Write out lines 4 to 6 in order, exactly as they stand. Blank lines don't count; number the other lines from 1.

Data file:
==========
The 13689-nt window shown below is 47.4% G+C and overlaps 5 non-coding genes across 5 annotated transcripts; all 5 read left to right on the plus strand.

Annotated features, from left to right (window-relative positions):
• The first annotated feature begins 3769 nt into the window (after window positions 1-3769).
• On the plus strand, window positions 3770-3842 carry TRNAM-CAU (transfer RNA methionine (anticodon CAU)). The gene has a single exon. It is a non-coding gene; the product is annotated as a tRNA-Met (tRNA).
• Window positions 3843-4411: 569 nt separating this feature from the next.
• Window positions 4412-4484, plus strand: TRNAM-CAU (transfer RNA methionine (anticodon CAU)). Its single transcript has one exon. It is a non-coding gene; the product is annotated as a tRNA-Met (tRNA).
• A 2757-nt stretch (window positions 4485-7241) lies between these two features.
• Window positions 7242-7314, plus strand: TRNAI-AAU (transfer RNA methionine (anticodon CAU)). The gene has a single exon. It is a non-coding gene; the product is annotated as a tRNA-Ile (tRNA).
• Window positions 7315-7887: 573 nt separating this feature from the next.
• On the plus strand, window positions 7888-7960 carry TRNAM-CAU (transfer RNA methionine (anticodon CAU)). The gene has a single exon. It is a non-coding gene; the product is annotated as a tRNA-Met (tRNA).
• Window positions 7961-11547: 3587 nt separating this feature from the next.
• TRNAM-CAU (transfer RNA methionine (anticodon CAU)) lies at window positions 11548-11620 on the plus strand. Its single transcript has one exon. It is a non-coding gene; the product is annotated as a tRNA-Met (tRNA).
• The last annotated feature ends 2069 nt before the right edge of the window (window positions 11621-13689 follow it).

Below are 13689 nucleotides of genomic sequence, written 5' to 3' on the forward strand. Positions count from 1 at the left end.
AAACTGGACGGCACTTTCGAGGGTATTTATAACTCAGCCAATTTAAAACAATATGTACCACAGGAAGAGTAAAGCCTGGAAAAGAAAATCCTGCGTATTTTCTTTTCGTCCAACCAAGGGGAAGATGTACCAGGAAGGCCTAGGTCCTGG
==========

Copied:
• On the plus strand, window positions 3770-3842 carry TRNAM-CAU (transfer RNA methionine (anticodon CAU)). The gene has a single exon. It is a non-coding gene; the product is annotated as a tRNA-Met (tRNA).
• Window positions 3843-4411: 569 nt separating this feature from the next.
• Window positions 4412-4484, plus strand: TRNAM-CAU (transfer RNA methionine (anticodon CAU)). Its single transcript has one exon. It is a non-coding gene; the product is annotated as a tRNA-Met (tRNA).